May 31, 2011



I for one will continue to check in. Your posts are interesting and further the necessary, literature-affirming conversation.


Although I love my readers, there's something about the Internet (medium is message) that exerts on the writer of a post (me included) a gravitational pull toward either the shallow or the pompous. I don't know why. It just skews the tone.

But some successfully avoid that; you have, so I hope you continue.


I was a lurker around many literary blogs for a time - but now read (and sometimes post comments on) only two, of which (obviously) yours is one. I abandoned the others because of the self-satisified tone that seems almost unavoidable in such blogs. Even though I agreed which much of what was being said I just got very sick of the constant self-congratulation that hummed beneath the surface.
A long-winded way of saying that I, too, hope you continue to post - otherwise my blog reading will be reduced to one lonely blog!


The chorus of praise has more to do with good old-fashioned sucking up than mediocrity as such (though there's probably a relationship).

ward jones

What's depressing, I find, is the discourse on Twitter, and yes, I'm talking about the mini messages related to writing. A lot about book signings, reviews, of genre, the romance, paranormal, thriller, gushed over by someone, often a publicist, or the creator. Rarely is a literary work mentioned, the closest I've seen, after weeks, was this morning. "The Confederacy of Dunces." My own novel has, thus far, has drawn interest from a lady in Venice, CA. Facebook isn't much better, though the author sites do offer opportunities. Those "likes" from followers of someone like William Trevor, or to widen scope of "literary," Gary Schteyngart, who has jotted a few words about my comments, both of which can make you feel, well, appreciated.

the fool

Nietzschian rants aside, shouldn't blogs be about discussion and discovery?


I hope you continue. You provide a sharp insight into literary issues that is found wanting on other sites.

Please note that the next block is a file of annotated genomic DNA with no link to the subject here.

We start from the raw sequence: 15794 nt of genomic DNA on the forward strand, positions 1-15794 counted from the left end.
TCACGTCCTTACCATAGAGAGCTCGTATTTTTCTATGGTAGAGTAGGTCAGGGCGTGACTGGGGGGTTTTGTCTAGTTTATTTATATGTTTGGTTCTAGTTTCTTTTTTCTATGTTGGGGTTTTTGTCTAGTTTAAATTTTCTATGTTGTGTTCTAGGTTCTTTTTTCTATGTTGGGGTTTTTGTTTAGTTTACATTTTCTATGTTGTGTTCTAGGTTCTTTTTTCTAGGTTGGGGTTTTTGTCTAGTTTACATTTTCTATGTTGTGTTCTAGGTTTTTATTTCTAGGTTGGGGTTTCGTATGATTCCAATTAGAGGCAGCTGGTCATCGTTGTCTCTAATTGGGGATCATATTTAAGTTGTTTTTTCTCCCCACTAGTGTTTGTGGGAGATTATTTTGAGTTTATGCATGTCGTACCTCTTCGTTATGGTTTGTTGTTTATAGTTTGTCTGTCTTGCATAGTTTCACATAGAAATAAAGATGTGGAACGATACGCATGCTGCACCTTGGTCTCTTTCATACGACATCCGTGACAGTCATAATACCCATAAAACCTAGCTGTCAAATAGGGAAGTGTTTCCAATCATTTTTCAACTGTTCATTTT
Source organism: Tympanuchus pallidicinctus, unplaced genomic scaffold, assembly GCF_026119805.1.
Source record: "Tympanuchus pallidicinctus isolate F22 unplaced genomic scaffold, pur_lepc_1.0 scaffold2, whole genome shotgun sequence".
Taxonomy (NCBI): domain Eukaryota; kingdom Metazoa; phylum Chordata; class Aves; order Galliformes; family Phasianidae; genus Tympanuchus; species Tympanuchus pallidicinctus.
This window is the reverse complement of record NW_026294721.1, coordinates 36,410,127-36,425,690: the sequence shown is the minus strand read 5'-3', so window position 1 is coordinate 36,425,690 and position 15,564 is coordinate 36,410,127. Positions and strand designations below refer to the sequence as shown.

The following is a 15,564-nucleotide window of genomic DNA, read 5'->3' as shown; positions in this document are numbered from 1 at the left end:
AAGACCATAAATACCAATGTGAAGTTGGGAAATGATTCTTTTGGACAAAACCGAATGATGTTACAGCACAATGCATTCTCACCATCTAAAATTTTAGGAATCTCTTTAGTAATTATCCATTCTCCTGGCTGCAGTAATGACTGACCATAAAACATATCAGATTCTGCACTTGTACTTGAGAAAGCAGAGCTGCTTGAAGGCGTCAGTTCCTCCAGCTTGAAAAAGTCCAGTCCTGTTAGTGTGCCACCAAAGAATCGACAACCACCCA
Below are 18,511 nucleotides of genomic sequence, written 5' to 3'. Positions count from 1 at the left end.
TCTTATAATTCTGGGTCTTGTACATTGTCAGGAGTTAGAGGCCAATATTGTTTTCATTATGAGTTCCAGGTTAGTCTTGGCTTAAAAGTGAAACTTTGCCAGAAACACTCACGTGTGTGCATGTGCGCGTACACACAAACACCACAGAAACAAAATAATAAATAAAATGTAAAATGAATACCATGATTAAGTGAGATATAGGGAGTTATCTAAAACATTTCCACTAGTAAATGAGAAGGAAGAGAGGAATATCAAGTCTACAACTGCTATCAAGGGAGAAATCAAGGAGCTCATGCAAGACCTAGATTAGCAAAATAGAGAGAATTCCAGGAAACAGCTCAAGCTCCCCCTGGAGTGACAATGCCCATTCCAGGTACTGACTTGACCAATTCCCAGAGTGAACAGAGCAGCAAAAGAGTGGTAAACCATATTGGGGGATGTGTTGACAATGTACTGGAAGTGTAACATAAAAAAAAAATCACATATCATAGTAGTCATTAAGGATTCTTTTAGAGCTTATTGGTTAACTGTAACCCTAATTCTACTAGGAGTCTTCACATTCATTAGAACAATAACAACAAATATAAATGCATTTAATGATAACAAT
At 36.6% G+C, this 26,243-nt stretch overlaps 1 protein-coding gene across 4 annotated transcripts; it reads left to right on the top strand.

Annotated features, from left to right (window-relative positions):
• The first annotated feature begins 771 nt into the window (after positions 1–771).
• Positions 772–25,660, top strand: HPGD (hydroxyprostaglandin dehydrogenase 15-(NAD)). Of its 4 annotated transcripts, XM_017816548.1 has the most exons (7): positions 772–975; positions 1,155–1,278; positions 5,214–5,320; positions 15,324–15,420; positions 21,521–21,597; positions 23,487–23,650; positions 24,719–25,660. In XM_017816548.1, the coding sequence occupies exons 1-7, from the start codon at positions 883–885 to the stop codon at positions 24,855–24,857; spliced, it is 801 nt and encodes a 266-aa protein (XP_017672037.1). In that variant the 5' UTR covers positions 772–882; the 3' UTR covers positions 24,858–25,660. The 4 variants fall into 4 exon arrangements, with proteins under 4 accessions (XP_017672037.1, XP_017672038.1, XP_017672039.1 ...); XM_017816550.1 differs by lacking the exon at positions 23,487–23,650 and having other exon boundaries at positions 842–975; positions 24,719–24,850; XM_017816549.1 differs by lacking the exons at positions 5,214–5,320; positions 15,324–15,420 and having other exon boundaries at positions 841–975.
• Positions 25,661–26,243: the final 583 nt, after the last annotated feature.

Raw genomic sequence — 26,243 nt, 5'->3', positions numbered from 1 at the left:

Also, you never write. You never call. You don't tweet. I sit in the dark glow of my laptop wondering if you're still alive. This is the only way . . . I'm sorry, I'm too faklempt.


Fragile equipoise is a good description of the state of individual litblogs (or maybe just yours and mine) in 2011.

Also, I have a letter coming out next Sunday in the NYTBR on the subject of Bloom's latest... : )

Hoping all is well w/you and yours...


I come here to meet chicks. Please don't take that from me.


Am here as your wingman, K.


I come here to recharge my sanity detector.


Me, too.

Chicks dig dudes who are aware of partial sanity.

bert hirsch

i encourage you to keep posting ay whatever intervals work for you. i appreciate your thoughts, information and reflectuions about books.

thanks for all you have shared till now.

bert hirsch
new york city/buenos aires

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  • The Elegant Variation is "Fowler’s (1926, 1965) term for the inept writer’s overstrained efforts at freshness or vividness of expression. Prose guilty of elegant variation calls attention to itself and doesn’t permit its ideas to seem naturally clear. It typically seeks fancy new words for familiar things, and it scrambles for synonyms in order to avoid at all costs repeating a word, even though repetition might be the natural, normal thing to do: The audience had a certain bovine placidity, instead of The audience was as placid as cows. Elegant variation is often the rock, and a stereotype, a cliché, or a tired metaphor the hard place between which inexperienced or foolish writers come to grief. The familiar middle ground in treating these homely topics is almost always the safest. In untrained or unrestrained hands, a thesaurus can be dangerous."


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